We know that only 10 percent of blind youth read Braille, but we also know that students who receive appropriate instruction in Braille are as literate as their sighted peers. Similarly we know that youth with significant vision impairments who are not given consistent instruction in Braille fall far behind in literacy skills when compared with their sighted and blind peers who receive consistent training. We are obligated to hold teachers accountable for this fact and to raise nationwide the standard for professional preparation.
The NCLB will go a long way toward helping to address the 90 percent illiteracy rate for blind people. But this is not enough. We need you. We need to identify, train, and hire the next generation of teachers who have the passion, dedication, and proficiency to teach the next generation of blind youth and adults.
The problem is not lack of opportunity. Each month I receive phone calls from employers across the country who are desperate to hire cane travel and Braille teachers. I am sad when I have to tell them that I do not have any graduates to offer them. We are not maxed out. We have space at the university. Our classes are typically at half or one-quarter of their capacity. Every month we send out brochures, electronic flyers, and notices on listservs. We do a lot of networking at national conferences and by word of mouth. Yet, despite these efforts, the number of people seeking to enter our programs is dismally low.
Why is this so? Are people afraid of graduate school? Are they afraid of standardized tests, worried about their lackluster transcripts, or wary of the year-and-a-half commitment that it takes to earn a degree? Or does the reluctance run even deeper? Does it partially stem from a deep-seated belief that working with the blind is charity work, unrewarding, and a last resort if other plans don't work out? I don't know the answer. I don't know why we struggle to attract students to our programs while general education programs are filled over capacity. We offer tuition assistance while many other programs do not. We offer one-on-one instruction while in other programs students often feel they are just numbers. We hold high standards for students, but we also provide many levels of support.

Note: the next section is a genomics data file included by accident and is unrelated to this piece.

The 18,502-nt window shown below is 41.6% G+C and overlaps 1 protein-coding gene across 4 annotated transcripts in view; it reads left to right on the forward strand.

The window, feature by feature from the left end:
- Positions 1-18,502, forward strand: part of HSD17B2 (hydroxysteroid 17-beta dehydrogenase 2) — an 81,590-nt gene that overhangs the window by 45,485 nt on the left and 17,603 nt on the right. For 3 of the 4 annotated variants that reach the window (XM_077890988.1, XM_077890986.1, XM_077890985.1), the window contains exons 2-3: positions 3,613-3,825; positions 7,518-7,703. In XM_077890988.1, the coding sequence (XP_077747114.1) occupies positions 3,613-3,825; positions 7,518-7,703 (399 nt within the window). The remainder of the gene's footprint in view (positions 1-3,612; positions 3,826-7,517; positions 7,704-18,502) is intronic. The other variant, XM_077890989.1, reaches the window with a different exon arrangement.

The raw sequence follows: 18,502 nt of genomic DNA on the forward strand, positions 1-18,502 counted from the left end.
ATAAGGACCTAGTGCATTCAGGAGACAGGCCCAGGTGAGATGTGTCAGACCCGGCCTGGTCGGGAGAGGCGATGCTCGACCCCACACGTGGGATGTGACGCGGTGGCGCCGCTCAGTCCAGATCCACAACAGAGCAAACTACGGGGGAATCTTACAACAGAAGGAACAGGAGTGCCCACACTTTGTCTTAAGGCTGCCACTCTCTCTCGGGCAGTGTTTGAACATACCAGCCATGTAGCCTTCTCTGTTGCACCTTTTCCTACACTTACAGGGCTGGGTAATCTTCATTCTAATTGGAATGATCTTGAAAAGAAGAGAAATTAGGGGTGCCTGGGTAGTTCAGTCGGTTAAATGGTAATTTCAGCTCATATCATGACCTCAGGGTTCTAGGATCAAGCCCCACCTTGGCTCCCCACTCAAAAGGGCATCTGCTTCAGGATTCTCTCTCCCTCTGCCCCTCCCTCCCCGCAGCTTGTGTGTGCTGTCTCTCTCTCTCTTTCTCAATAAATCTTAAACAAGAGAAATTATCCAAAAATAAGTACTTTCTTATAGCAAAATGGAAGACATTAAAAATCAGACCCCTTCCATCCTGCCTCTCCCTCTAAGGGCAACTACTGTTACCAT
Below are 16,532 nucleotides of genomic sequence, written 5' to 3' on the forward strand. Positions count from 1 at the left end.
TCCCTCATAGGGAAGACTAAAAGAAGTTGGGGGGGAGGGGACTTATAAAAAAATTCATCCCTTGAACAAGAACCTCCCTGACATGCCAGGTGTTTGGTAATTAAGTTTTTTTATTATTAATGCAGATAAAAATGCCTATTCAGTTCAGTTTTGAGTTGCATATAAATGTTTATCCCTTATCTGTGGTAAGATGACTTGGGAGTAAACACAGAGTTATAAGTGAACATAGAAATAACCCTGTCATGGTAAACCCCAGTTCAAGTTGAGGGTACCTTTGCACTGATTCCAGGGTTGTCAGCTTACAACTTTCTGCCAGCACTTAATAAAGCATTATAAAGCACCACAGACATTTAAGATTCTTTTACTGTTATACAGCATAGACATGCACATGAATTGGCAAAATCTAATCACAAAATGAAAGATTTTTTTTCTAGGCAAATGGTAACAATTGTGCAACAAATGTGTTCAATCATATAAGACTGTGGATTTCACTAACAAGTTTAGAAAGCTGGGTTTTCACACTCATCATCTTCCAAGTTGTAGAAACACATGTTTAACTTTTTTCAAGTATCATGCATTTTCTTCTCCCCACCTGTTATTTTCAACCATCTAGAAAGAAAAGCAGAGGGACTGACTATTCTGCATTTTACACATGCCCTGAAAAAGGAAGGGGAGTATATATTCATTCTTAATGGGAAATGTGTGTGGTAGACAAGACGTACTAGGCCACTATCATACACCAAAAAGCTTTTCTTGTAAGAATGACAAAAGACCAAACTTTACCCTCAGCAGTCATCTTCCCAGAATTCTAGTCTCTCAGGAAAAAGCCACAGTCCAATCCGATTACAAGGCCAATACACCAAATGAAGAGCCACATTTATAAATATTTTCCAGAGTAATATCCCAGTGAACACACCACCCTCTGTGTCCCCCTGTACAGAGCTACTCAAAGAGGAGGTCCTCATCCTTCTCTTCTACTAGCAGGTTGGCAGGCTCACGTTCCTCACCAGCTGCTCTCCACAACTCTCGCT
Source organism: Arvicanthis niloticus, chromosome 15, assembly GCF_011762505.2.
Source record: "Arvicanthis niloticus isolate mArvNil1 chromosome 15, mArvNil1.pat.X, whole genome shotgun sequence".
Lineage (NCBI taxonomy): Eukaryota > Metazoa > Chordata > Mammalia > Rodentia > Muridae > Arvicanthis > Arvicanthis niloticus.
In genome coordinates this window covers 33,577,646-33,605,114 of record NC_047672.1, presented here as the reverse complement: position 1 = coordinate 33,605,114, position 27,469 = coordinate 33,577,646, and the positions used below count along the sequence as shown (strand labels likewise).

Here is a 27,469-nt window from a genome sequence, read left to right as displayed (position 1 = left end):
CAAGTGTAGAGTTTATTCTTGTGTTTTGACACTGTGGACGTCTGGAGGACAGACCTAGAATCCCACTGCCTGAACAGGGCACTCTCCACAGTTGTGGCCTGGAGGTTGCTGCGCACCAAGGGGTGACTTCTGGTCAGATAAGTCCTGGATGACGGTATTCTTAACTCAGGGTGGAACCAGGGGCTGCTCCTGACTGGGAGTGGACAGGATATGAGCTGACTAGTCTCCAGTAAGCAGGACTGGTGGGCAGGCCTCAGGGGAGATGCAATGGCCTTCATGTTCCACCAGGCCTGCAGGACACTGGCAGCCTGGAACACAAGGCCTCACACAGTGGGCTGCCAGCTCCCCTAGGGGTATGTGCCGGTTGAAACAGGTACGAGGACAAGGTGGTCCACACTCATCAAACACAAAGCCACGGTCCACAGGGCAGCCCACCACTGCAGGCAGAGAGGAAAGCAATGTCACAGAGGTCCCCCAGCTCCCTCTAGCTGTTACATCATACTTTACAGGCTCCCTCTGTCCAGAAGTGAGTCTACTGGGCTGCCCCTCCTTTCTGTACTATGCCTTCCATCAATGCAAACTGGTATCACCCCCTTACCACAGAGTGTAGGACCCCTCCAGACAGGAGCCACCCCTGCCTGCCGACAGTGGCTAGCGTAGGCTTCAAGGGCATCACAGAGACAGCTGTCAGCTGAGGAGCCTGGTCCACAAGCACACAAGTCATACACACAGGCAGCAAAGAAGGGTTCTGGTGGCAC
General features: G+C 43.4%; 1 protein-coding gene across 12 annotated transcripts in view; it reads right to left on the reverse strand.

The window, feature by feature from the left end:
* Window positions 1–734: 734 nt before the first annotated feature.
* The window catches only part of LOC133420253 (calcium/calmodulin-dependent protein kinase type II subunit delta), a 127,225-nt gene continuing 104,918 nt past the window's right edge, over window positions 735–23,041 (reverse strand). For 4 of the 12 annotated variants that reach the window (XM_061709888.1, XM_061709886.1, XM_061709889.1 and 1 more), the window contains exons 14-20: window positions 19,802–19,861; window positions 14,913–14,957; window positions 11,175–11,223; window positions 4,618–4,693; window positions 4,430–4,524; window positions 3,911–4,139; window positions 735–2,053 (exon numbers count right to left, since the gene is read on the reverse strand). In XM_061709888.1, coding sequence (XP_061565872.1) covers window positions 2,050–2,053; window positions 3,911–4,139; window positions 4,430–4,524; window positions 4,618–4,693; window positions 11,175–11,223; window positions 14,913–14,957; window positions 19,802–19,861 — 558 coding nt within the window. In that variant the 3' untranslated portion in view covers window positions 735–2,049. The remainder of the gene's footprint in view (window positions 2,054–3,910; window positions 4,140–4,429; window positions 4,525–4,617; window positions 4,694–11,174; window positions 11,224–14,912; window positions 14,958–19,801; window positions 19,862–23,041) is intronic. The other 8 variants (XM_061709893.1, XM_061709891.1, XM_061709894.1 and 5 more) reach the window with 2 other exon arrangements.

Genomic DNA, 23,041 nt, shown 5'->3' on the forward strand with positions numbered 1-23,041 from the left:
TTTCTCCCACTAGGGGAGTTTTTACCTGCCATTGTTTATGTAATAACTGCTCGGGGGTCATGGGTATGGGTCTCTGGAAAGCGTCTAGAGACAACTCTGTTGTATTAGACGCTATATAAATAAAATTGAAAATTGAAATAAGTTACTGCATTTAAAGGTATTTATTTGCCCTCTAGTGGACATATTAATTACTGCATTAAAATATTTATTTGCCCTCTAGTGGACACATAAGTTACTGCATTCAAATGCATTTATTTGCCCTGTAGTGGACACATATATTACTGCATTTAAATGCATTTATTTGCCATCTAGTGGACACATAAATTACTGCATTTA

No, I don't know why attracting people to work in this field is difficult. But I do know that, as the demand continues to grow for people in this profession, the supply continues to dwindle.
Fortunately there are many opportunities for everyone to contribute to this effort. Louisiana Tech University offers master's degrees in O&M and teaching blind students, but we offer much more. We are committed to reversing the statistics for blind youth and adults. In addition to the staff of the Institute on Blindness, we have with us this week the students from the Louisiana Tech programs and alumni from the past decade. We are here because change is here, and we want to be a part of that effort.
For more than a decade we have offered a graduate degree in structured-discovery cane travel. Those graduates have earned national orientation and mobility certification (NOMC), and they are working now in agencies and schools from coast to coast. This program remains strong and vibrant, and all that we are missing is you. We know the value of preparing people at the graduate level, and we need to get people interested in our programs. Is that you?
Of course not everyone can go to graduate school, and we know that it does not take a graduate degree to be a great teacher. The Louisiana Tech program was built on the consumer-driven approach to cane travel, and the NOMC certification was based on the same philosophy. Consequently the certification board has recently formalized the apprenticeship program, and one can now gain the training and certification necessary to teach cane travel. While this program does not supplant the academic requirements for some jobs, the apprenticeship training and credentials are sufficient for obtaining meaningful employment in many agencies.